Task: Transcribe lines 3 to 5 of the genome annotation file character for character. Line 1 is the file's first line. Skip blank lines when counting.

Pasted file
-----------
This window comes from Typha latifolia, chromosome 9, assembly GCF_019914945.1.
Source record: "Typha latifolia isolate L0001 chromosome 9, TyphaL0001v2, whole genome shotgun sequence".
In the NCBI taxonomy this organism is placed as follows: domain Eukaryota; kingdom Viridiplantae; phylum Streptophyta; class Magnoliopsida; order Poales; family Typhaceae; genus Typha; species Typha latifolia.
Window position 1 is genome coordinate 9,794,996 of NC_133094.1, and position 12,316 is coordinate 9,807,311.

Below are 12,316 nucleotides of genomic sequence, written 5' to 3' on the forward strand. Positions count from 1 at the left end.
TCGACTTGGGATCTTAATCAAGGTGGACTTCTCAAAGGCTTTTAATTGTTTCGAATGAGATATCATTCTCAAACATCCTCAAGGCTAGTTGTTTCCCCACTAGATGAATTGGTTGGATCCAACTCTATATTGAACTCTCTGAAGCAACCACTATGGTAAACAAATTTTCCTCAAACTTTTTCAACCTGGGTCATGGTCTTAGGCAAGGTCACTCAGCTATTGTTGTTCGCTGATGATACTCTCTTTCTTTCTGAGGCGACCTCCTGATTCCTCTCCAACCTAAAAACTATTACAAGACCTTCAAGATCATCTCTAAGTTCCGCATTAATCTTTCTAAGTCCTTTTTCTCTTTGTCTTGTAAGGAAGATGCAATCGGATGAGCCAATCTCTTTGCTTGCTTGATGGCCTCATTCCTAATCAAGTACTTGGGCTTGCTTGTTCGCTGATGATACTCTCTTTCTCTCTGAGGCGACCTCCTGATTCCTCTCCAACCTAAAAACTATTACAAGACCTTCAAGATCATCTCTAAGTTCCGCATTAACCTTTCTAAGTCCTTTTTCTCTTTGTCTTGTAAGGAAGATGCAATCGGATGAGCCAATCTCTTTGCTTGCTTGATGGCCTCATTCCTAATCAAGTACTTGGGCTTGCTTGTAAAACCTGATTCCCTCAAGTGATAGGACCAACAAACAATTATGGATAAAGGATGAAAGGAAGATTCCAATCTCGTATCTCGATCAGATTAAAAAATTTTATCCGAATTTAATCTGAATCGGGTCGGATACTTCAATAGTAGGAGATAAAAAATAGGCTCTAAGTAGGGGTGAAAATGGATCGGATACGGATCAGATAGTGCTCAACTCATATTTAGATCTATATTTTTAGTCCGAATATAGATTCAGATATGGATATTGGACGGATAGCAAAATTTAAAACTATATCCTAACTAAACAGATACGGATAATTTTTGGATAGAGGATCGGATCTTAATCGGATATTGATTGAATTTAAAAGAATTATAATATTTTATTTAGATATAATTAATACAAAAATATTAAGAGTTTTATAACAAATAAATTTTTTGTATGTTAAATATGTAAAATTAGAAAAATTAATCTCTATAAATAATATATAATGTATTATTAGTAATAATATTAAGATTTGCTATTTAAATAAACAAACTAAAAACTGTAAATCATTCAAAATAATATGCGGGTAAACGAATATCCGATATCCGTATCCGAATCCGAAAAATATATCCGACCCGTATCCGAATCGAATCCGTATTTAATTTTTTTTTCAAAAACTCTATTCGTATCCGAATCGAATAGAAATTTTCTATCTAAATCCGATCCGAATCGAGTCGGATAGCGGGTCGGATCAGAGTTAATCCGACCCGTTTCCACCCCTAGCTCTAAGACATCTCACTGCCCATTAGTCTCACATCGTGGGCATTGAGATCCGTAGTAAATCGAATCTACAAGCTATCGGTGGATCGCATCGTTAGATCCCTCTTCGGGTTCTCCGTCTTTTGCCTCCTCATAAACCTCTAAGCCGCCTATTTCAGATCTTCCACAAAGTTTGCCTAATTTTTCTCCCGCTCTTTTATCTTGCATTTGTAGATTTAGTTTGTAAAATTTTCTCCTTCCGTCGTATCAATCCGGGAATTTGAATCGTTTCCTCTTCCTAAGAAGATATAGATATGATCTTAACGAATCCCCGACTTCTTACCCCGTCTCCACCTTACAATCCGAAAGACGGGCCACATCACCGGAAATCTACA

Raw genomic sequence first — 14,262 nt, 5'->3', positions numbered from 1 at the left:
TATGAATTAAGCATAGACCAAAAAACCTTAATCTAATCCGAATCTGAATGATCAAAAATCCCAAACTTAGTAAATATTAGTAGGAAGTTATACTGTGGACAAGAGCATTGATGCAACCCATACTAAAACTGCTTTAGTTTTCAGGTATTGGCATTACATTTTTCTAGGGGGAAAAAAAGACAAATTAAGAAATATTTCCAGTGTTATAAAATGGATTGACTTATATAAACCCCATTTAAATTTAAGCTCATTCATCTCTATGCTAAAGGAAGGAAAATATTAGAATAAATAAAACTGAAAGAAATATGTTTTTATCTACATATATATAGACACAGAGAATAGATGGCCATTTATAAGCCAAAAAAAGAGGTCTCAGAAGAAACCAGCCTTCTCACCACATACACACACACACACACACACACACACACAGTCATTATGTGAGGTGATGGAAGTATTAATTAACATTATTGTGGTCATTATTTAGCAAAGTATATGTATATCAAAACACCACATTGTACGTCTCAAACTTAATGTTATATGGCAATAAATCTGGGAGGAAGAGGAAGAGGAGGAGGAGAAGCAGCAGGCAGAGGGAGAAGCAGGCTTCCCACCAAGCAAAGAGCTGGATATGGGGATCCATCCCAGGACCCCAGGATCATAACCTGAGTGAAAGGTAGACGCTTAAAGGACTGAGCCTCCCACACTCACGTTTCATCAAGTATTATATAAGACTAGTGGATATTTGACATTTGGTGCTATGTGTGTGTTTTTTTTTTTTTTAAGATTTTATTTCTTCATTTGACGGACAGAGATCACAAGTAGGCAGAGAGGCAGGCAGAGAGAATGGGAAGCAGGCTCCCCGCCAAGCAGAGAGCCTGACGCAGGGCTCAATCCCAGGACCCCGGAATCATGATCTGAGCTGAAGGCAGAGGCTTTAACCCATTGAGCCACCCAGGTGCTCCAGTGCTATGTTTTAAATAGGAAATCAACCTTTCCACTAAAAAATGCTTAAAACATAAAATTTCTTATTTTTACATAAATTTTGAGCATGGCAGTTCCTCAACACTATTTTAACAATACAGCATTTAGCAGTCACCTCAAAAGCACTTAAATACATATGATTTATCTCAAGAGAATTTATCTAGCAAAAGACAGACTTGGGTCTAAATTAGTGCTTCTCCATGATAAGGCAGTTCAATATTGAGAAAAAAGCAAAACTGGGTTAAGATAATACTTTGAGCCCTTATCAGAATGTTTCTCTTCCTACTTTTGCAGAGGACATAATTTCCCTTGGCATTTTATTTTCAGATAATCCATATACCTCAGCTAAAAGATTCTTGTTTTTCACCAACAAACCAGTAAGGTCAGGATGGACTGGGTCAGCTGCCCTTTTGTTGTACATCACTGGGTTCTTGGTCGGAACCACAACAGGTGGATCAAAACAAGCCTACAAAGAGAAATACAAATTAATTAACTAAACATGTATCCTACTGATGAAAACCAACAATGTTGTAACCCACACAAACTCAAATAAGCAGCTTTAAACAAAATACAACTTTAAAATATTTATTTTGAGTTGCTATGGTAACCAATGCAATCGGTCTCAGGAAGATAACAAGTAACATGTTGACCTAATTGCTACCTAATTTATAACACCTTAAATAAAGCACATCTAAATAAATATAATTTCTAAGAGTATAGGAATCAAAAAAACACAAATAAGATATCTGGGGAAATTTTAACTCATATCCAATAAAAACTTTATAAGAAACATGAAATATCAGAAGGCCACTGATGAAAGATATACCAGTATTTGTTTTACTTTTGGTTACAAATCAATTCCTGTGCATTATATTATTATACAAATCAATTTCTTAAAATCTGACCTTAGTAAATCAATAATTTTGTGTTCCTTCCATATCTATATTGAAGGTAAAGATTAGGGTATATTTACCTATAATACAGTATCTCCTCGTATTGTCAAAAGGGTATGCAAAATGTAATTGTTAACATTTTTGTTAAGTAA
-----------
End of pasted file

In the NCBI taxonomy this organism is placed as follows: domain Eukaryota; kingdom Viridiplantae; phylum Streptophyta; class Magnoliopsida; order Poales; family Typhaceae; genus Typha; species Typha latifolia.
Window position 1 is genome coordinate 9,794,996 of NC_133094.1, and position 12,316 is coordinate 9,807,311.

Below are 12,316 nucleotides of genomic sequence, written 5' to 3' on the forward strand. Positions count from 1 at the left end.